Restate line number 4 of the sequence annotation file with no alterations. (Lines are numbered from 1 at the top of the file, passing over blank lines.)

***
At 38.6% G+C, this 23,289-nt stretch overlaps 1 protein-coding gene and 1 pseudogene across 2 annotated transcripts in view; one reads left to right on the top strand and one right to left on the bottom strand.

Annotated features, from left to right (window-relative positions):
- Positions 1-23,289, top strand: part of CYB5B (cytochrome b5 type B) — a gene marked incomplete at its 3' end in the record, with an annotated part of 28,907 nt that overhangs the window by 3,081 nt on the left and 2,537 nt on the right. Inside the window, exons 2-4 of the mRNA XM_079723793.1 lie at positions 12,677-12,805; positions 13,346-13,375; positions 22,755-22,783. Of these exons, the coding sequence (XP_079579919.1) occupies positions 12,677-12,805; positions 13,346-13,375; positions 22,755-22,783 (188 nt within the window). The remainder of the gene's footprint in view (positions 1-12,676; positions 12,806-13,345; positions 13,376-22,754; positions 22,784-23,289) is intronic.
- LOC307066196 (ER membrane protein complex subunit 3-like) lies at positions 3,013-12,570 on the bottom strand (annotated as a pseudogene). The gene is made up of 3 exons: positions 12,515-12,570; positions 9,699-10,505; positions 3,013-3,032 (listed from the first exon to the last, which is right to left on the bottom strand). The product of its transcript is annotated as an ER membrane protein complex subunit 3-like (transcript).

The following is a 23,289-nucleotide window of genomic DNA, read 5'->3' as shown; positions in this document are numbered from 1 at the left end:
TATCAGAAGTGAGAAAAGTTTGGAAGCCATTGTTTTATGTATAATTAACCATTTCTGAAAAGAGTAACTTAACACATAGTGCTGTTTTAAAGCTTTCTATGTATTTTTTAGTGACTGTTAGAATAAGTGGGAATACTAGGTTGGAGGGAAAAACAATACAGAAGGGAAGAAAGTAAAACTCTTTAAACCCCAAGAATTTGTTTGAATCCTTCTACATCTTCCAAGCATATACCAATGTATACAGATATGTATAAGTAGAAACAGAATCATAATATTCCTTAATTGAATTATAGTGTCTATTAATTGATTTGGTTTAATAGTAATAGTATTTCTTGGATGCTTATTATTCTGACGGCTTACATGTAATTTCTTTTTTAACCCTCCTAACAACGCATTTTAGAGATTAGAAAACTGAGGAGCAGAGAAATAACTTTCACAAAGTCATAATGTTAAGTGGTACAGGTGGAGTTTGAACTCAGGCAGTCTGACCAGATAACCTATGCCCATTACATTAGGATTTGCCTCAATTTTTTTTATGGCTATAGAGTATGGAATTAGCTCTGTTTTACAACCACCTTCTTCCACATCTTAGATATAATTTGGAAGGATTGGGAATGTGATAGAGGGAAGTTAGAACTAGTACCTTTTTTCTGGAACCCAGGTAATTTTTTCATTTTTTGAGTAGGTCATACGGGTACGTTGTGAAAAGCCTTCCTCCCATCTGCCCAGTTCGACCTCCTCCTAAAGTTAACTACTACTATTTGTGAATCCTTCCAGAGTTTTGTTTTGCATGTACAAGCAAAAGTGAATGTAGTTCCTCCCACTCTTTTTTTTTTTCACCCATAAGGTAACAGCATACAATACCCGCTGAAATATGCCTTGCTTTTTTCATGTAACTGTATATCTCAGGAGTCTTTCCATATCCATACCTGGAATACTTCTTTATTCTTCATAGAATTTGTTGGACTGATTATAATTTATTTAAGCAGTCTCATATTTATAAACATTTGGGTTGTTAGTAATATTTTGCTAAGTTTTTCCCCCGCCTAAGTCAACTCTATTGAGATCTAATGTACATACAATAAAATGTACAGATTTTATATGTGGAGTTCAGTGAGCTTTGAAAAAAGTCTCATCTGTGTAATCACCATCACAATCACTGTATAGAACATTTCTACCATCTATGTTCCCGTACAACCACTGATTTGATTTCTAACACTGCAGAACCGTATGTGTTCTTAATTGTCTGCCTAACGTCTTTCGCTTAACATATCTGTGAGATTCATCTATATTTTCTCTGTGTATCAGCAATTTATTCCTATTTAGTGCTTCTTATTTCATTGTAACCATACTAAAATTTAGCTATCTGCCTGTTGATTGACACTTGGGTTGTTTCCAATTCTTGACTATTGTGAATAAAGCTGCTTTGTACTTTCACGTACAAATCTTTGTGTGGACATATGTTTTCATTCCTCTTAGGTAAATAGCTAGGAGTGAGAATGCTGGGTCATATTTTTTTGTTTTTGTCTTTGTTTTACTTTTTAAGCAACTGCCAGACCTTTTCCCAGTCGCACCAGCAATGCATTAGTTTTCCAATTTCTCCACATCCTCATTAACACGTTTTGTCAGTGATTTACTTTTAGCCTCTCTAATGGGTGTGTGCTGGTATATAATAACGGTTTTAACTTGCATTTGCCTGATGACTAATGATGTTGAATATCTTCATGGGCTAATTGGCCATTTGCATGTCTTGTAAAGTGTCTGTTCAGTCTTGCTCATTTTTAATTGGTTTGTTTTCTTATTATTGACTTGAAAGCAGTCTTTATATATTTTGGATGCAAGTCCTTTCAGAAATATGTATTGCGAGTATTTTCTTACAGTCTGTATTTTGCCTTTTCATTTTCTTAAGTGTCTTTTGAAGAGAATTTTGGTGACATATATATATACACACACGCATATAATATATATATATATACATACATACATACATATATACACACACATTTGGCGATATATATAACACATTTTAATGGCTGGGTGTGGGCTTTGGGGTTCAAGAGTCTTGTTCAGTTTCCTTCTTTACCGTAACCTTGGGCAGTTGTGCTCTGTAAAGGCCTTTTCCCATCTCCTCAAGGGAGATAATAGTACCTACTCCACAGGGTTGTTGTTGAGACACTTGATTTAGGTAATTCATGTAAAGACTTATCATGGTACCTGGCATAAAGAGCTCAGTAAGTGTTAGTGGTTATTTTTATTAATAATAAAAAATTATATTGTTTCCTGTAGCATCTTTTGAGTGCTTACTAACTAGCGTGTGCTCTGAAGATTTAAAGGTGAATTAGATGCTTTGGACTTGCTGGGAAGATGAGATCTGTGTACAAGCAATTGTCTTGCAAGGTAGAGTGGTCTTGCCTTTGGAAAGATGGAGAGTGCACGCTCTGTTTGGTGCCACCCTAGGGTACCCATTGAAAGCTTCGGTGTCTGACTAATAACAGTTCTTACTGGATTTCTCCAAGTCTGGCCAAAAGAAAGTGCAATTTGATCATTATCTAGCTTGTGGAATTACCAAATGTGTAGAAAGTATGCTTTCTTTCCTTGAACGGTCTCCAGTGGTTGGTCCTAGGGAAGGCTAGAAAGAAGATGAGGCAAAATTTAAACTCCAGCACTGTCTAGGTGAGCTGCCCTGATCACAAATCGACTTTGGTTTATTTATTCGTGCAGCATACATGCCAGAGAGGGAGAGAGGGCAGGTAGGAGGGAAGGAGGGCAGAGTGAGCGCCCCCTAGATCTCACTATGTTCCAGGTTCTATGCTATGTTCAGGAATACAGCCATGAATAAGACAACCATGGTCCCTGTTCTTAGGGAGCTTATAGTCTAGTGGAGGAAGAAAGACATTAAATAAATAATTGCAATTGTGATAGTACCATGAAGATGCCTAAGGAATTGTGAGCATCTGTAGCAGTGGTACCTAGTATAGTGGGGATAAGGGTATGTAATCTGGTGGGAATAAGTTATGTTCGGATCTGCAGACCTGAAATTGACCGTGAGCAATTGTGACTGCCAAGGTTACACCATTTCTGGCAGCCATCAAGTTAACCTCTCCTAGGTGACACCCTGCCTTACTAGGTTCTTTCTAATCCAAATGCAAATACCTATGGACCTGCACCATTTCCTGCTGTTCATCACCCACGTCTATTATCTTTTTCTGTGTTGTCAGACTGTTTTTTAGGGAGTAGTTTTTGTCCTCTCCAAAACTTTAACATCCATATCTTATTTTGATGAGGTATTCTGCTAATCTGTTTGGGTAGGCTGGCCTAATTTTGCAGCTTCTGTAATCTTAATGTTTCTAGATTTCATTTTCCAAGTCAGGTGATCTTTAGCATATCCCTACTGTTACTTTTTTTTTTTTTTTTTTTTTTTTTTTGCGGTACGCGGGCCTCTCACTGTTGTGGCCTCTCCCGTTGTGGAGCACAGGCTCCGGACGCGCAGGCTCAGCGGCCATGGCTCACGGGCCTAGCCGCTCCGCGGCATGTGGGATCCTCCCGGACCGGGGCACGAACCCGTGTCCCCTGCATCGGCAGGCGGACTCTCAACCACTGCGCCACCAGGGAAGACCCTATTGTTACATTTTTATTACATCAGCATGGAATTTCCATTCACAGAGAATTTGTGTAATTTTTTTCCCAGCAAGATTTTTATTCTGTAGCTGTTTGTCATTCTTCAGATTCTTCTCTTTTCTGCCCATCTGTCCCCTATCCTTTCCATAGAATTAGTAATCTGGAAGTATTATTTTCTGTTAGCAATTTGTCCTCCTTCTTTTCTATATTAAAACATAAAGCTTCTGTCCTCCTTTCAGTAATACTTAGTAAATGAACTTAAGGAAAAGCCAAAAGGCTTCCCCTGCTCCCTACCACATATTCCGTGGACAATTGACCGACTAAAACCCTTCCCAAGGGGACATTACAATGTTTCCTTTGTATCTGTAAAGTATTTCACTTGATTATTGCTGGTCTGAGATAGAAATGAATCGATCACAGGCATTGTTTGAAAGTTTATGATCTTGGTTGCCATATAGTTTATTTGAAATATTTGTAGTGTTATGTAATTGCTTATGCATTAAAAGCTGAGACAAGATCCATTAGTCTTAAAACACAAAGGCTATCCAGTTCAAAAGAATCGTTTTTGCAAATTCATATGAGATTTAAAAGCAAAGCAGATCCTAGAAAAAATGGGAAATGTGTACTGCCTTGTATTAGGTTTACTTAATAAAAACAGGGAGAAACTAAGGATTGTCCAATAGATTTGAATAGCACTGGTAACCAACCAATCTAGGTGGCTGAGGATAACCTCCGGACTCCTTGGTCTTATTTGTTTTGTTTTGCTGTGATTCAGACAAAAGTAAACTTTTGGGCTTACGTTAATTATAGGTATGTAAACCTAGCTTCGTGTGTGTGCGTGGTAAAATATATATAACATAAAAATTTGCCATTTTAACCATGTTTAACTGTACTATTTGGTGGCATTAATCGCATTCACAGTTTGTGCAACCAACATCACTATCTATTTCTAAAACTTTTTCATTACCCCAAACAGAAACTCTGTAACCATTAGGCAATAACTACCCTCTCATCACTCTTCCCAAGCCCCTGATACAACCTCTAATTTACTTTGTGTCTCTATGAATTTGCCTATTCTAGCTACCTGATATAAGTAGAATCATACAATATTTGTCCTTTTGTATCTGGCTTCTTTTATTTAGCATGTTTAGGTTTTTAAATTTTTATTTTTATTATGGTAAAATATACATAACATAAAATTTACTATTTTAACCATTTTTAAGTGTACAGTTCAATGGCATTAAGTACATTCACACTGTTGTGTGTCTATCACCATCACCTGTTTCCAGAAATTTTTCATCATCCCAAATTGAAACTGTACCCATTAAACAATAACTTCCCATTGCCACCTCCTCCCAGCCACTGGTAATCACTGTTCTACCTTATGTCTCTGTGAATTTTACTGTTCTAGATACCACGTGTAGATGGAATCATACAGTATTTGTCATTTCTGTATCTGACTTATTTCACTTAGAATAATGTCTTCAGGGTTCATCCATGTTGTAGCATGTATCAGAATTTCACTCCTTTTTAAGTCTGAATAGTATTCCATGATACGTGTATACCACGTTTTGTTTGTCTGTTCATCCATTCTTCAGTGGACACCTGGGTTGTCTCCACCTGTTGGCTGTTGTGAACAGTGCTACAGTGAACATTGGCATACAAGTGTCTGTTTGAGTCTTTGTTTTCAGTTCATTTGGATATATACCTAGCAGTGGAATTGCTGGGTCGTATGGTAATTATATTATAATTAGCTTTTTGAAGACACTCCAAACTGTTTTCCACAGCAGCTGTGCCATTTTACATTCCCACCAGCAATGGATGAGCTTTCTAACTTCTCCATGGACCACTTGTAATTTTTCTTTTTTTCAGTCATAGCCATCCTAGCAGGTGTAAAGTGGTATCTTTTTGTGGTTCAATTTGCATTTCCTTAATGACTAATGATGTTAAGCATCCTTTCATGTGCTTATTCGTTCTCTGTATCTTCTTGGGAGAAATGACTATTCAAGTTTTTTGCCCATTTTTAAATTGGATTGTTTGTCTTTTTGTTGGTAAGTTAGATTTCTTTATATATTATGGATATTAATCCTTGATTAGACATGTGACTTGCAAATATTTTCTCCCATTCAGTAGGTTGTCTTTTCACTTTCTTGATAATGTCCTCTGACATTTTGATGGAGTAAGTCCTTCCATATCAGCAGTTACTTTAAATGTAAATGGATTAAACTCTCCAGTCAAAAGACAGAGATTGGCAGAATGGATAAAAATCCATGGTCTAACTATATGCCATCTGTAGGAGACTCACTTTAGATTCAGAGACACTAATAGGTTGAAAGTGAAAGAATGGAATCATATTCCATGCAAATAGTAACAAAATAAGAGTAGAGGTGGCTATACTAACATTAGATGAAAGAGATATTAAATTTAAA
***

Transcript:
- LOC307066196 (ER membrane protein complex subunit 3-like) lies at positions 3,013-12,570 on the bottom strand (annotated as a pseudogene). The gene is made up of 3 exons: positions 12,515-12,570; positions 9,699-10,505; positions 3,013-3,032 (listed from the first exon to the last, which is right to left on the bottom strand). The product of its transcript is annotated as an ER membrane protein complex subunit 3-like (transcript).